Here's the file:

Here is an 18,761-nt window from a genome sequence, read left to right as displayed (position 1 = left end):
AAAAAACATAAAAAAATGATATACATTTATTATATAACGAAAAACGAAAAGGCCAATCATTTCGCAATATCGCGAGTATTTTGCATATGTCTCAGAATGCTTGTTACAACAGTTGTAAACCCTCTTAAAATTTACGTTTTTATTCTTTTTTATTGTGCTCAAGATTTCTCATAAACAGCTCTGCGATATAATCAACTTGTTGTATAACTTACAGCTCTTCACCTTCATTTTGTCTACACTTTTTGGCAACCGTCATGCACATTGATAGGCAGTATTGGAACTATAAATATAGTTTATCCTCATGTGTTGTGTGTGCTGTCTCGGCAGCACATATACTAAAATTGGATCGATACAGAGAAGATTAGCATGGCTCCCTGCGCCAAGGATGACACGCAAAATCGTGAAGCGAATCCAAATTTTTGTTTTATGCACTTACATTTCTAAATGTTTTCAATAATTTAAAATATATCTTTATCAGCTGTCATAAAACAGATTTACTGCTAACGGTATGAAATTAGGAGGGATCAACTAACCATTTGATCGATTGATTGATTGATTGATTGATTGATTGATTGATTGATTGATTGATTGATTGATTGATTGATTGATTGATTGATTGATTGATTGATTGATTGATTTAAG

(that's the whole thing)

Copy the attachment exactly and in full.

Here is an 18,761-nt window from a genome sequence, read left to right as displayed (position 1 = left end):
AAAAAACATAAAAAAATGATATACATTTATTATATAACGAAAAACGAAAAGGCCAATCATTTCGCAATATCGCGAGTATTTTGCATATGTCTCAGAATGCTTGTTACAACAGTTGTAAACCCTCTTAAAATTTACGTTTTTATTCTTTTTTATTGTGCTCAAGATTTCTCATAAACAGCTCTGCGATATAATCAACTTGTTGTATAACTTACAGCTCTTCACCTTCATTTTGTCTACACTTTTTGGCAACCGTCATGCACATTGATAGGCAGTATTGGAACTATAAATATAGTTTATCCTCATGTGTTGTGTGTGCTGTCTCGGCAGCACATATACTAAAATTGGATCGATACAGAGAAGATTAGCATGGCTCCCTGCGCCAAGGATGACACGCAAAATCGTGAAGCGAATCCAAATTTTTGTTTTATGCACTTACATTTCTAAATGTTTTCAATAATTTAAAATATATCTTTATCAGCTGTCATAAAACAGATTTACTGCTAACGGTATGAAATTAGGAGGGATCAACTAACCATTTGATCGATTGATTGATTGATTGATTGATTGATTGATTGATTGATTGATTGATTGATTGATTGATTGATTGATTGATTGATTGATTGATTGATTGATTGATTTAAG